changing the conversation: specific and student-led

Anonymous excerpts from emails setting up reassessments:

Okay, so I think I’d like to have another go at skills 1 and 7.I don’t think I did as well as I should have because I didn’t read the questions carefully enough, and was not paying attention to some of the work I did on the test, making careless errors.Since the assessment, I have had my hand at both problems a second time through just to confirm my understanding, and I did a lot better.

Since the assessment, I have done the following specific things to make sure I understand the skill:
Since assessing and finally figuring out how to reassess, I met with you last week to understand how do these problems. I took back the problems that we used in class and did them over. I think I have an idea of how to do each problem now that I know how each one is done.

I would really like to reassess Skill #_1___. The reasons I think I didn’t do well on that skill are: I was having trouble on finding the y coordinate of holes and finding HA’s Since the assessment, I have met with this super awesome guy named Mr. Shah to go over my mistakes

Thanks Mr. Shah, I think I’m actually going to make it!! Going through and making this [list of what you think went wrong, and what you’ve done to fix those misunderstandings] has shown me that the errors I made are actually correctable. They’re simple. I got the basic concept, I just needed to figure out how to better employ them and be careful with signs and small things that make all the difference! It’s not impossible to do well!!

I was looking over my last assessment of skill #1 and why I didn’t do so well. I believe the problems I had with it were that I didn’t know how to get the y-coordinate of a hole or how to find the y-intecept of the rational function (at the time, I didn’t know whether to make all X’s equal to zero BEFORE canceling out, or after).  To help me understand skill #1 (specifically finding both coordinates of holes and also the y-intercept of the function) I tried practice problems found on the internet, I redid the problems from both assessments regarding skill #1 and made sure I understood how to get the correct answer.  To get the y coordinate of a hole, you have to plug the x coordinate of the hole into the function AFTER canceling out.  To find the y intercept of the rational function, you have to make all x values equal to zero (both in the numerator and denominator) to the function BEFORE cancelling out.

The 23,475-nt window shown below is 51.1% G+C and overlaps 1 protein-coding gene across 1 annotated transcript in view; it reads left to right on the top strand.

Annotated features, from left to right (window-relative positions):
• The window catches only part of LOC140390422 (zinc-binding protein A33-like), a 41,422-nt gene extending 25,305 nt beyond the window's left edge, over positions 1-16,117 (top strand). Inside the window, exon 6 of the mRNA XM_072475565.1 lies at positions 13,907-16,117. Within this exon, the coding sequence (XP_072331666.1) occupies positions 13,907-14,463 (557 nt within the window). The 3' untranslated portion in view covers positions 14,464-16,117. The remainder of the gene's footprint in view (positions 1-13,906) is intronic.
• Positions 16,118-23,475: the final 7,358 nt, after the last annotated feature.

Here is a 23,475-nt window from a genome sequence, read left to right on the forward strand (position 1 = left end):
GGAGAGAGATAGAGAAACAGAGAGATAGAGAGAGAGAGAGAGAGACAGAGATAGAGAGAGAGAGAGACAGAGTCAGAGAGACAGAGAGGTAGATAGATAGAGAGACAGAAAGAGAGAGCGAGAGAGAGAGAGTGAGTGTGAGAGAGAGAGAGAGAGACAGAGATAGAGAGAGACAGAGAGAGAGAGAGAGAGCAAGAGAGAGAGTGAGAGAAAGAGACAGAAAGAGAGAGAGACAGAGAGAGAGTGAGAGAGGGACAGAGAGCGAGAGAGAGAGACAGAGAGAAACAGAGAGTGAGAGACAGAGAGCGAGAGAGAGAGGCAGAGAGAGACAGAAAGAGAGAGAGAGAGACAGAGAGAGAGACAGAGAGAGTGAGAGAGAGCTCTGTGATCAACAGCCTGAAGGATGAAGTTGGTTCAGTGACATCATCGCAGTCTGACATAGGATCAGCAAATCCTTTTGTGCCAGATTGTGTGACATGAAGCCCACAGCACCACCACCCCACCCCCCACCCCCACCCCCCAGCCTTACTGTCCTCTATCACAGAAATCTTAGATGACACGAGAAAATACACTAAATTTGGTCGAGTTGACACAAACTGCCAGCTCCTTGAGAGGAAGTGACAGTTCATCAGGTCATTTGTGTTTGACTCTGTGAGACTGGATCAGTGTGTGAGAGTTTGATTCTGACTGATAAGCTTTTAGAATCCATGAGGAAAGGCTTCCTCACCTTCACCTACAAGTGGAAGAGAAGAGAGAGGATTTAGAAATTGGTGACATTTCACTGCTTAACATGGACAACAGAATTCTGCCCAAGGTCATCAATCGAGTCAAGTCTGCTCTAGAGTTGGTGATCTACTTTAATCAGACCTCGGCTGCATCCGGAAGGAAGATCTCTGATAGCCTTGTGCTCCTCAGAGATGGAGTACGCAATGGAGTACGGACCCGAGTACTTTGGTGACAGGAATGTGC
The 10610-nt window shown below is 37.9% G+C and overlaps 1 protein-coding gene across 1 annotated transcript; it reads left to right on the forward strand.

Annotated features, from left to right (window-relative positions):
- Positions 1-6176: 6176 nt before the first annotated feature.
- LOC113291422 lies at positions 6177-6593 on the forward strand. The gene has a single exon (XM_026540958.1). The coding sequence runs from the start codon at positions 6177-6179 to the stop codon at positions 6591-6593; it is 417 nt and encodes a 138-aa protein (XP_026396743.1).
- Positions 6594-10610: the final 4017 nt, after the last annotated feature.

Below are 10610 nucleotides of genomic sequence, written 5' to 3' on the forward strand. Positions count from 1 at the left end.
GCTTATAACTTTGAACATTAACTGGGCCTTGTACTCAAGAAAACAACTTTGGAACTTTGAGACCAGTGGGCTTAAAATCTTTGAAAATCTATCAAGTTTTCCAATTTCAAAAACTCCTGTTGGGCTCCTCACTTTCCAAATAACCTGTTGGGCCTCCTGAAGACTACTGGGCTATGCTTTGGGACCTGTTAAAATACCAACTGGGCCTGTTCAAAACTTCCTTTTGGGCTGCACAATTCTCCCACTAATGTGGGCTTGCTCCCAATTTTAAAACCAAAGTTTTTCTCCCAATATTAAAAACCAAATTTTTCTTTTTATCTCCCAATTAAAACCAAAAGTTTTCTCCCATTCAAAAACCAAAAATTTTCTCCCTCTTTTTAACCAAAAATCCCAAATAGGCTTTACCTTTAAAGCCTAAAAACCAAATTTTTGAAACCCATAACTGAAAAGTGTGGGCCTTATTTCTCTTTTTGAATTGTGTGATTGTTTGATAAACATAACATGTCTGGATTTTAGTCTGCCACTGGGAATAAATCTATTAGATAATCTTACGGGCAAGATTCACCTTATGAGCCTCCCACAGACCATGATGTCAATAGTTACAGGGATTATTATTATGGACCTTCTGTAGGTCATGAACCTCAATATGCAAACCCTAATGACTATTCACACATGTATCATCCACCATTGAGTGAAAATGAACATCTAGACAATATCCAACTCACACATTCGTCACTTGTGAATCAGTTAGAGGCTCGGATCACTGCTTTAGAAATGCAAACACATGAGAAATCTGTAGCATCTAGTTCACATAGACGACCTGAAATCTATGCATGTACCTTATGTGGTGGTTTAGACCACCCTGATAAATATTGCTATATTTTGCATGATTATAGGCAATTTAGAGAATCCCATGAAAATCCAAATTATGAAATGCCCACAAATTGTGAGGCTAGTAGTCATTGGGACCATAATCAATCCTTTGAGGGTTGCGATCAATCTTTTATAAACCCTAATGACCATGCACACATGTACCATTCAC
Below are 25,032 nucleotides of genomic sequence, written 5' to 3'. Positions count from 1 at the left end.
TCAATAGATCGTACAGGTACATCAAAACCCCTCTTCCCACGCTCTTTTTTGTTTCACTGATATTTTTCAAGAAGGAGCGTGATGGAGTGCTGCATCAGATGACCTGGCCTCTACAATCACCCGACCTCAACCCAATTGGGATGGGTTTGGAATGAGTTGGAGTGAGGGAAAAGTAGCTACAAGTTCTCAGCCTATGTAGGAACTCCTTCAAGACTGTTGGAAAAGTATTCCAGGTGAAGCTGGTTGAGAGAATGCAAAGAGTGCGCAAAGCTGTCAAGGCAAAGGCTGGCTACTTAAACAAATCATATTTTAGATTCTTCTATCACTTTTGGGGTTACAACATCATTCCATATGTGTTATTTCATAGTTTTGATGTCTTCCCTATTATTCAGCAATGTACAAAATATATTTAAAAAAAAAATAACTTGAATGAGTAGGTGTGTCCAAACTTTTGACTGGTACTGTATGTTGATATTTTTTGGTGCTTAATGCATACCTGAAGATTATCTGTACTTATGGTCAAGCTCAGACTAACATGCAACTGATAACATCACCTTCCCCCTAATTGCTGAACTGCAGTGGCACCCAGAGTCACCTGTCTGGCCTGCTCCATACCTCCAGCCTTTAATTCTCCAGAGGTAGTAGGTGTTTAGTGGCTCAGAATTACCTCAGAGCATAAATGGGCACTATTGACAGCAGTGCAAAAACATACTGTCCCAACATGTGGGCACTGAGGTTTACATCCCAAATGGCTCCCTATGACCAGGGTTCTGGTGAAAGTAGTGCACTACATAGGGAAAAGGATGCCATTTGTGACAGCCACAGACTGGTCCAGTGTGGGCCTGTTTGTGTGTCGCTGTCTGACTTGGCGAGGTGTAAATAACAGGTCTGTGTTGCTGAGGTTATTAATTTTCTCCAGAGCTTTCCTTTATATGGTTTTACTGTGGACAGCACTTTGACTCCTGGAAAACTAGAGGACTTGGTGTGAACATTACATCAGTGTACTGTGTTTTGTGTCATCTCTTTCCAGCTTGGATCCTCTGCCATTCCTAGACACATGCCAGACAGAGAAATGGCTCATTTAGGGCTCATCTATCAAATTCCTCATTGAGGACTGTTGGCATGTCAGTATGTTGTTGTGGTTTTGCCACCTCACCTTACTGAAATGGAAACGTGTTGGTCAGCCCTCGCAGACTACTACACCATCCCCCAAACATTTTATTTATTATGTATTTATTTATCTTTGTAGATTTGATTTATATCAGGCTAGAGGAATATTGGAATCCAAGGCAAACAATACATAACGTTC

Here’s the blank email they’re required to fill out:

The conversation has changed. Students look at their assessments. They figure out their specific mistakes. They know what they know, and they know what they don’t know, and the work to figure out what they don’t know. When they meet, they don’t even say anymore “I’m having trouble with Skill 7.” They go into detail, saying what they do get, and precisely what they’re getting tripped up on. It’s not vague. It’s one of the most amazing things I’ve seen. And you can see just snippets of that above. In person they’re more specific, even, than in writing. They’re thinking about their own learning. It’s getting meta-cognitive in here.

Not that this new fangled SBG grading isn’t with it’s drawbacks. I am withholding judgment until the end of the first quarter. There are kids who are struggling. They are digging holes for themselves. There are kids who just aren’t ready to be in a calculus class, no matter how it’s being graded, and this is problematic. And this whole me meeting with students as much as I am now, that’s something that needs to change. [1] But the benefits. Oooh, the benefits are juicy.